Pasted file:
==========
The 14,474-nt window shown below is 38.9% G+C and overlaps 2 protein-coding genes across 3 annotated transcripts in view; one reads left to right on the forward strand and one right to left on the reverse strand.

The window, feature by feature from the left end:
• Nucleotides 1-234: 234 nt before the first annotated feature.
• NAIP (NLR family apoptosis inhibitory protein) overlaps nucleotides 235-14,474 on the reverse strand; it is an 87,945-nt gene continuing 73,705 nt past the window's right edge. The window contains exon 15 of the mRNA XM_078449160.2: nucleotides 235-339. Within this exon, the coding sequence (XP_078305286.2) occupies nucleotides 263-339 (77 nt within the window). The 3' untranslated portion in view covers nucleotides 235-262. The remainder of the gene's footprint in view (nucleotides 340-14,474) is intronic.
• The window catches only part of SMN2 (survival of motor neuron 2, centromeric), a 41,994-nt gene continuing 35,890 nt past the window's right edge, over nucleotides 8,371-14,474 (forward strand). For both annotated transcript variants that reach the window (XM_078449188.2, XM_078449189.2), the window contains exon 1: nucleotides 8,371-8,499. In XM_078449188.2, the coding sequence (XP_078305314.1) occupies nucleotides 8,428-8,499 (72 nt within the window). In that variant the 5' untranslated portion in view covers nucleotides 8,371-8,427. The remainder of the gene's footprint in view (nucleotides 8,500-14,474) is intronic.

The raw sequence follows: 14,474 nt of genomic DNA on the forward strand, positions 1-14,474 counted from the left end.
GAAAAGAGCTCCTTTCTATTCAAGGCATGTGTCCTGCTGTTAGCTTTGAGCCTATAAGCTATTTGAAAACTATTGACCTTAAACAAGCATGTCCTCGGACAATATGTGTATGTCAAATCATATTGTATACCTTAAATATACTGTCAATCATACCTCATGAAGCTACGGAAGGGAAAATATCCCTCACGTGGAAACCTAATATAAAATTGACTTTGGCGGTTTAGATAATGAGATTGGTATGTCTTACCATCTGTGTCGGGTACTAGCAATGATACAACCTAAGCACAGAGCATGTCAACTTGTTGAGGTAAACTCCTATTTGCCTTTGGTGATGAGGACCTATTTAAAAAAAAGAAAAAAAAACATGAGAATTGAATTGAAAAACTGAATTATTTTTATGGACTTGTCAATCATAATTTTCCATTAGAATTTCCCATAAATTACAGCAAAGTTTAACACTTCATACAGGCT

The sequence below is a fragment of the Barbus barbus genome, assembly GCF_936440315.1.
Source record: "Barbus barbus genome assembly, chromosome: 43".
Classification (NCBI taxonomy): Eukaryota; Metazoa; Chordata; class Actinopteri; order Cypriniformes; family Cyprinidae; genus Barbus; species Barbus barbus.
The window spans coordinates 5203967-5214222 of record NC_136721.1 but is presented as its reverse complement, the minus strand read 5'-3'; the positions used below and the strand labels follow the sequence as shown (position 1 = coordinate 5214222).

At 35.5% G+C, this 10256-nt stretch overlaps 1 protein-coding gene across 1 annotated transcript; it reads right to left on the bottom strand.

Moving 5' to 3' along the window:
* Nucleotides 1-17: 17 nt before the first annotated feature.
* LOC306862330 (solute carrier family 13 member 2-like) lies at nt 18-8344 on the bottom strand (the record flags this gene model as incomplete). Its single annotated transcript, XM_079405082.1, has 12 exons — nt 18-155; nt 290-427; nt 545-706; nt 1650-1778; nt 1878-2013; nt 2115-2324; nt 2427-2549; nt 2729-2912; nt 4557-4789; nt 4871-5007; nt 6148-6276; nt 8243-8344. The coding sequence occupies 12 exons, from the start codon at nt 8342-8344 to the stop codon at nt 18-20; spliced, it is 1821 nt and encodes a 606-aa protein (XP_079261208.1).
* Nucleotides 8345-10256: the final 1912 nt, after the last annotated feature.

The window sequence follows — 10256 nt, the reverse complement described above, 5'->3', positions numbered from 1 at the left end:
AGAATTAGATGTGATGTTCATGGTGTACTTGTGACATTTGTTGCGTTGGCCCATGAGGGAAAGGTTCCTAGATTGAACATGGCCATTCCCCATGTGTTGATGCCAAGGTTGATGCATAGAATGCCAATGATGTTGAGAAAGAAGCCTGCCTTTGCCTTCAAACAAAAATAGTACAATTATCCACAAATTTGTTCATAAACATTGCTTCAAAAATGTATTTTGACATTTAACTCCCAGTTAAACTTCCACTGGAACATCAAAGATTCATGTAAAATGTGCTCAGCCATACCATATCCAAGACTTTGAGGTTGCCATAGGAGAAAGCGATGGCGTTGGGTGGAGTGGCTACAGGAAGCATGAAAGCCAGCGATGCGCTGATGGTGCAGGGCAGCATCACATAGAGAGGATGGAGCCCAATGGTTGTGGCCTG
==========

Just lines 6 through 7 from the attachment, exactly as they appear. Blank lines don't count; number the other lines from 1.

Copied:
The raw sequence follows: 14,474 nt of genomic DNA on the forward strand, positions 1-14,474 counted from the left end.
GAAAAGAGCTCCTTTCTATTCAAGGCATGTGTCCTGCTGTTAGCTTTGAGCCTATAAGCTATTTGAAAACTATTGACCTTAAACAAGCATGTCCTCGGACAATATGTGTATGTCAAATCATATTGTATACCTTAAATATACTGTCAATCATACCTCATGAAGCTACGGAAGGGAAAATATCCCTCACGTGGAAACCTAATATAAAATTGACTTTGGCGGTTTAGATAATGAGATTGGTATGTCTTACCATCTGTGTCGGGTACTAGCAATGATACAACCTAAGCACAGAGCATGTCAACTTGTTGAGGTAAACTCCTATTTGCCTTTGGTGATGAGGACCTATTTAAAAAAAAGAAAAAAAAACATGAGAATTGAATTGAAAAACTGAATTATTTTTATGGACTTGTCAATCATAATTTTCCATTAGAATTTCCCATAAATTACAGCAAAGTTTAACACTTCATACAGGCT